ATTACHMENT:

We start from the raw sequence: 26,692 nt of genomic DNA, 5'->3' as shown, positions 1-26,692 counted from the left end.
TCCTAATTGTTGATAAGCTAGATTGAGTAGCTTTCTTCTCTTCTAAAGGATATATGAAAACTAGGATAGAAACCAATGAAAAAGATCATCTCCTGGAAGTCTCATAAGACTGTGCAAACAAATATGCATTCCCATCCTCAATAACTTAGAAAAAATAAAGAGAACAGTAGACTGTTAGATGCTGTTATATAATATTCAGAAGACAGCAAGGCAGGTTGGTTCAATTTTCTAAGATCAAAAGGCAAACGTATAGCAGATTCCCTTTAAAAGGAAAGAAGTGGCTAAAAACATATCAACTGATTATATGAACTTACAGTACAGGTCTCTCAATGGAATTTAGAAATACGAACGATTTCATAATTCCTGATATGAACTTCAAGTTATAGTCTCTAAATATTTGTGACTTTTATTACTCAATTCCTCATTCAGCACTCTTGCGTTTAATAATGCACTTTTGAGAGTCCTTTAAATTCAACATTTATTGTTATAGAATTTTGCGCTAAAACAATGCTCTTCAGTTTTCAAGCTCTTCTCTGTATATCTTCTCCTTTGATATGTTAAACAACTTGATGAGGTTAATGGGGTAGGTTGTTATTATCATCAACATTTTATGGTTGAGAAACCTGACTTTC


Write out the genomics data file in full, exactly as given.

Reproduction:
We start from the raw sequence: 26,692 nt of genomic DNA, 5'->3' as shown, positions 1-26,692 counted from the left end.
TCCTAATTGTTGATAAGCTAGATTGAGTAGCTTTCTTCTCTTCTAAAGGATATATGAAAACTAGGATAGAAACCAATGAAAAAGATCATCTCCTGGAAGTCTCATAAGACTGTGCAAACAAATATGCATTCCCATCCTCAATAACTTAGAAAAAATAAAGAGAACAGTAGACTGTTAGATGCTGTTATATAATATTCAGAAGACAGCAAGGCAGGTTGGTTCAATTTTCTAAGATCAAAAGGCAAACGTATAGCAGATTCCCTTTAAAAGGAAAGAAGTGGCTAAAAACATATCAACTGATTATATGAACTTACAGTACAGGTCTCTCAATGGAATTTAGAAATACGAACGATTTCATAATTCCTGATATGAACTTCAAGTTATAGTCTCTAAATATTTGTGACTTTTATTACTCAATTCCTCATTCAGCACTCTTGCGTTTAATAATGCACTTTTGAGAGTCCTTTAAATTCAACATTTATTGTTATAGAATTTTGCGCTAAAACAATGCTCTTCAGTTTTCAAGCTCTTCTCTGTATATCTTCTCCTTTGATATGTTAAACAACTTGATGAGGTTAATGGGGTAGGTTGTTATTATCATCAACATTTTATGGTTGAGAAACCTGACTTTC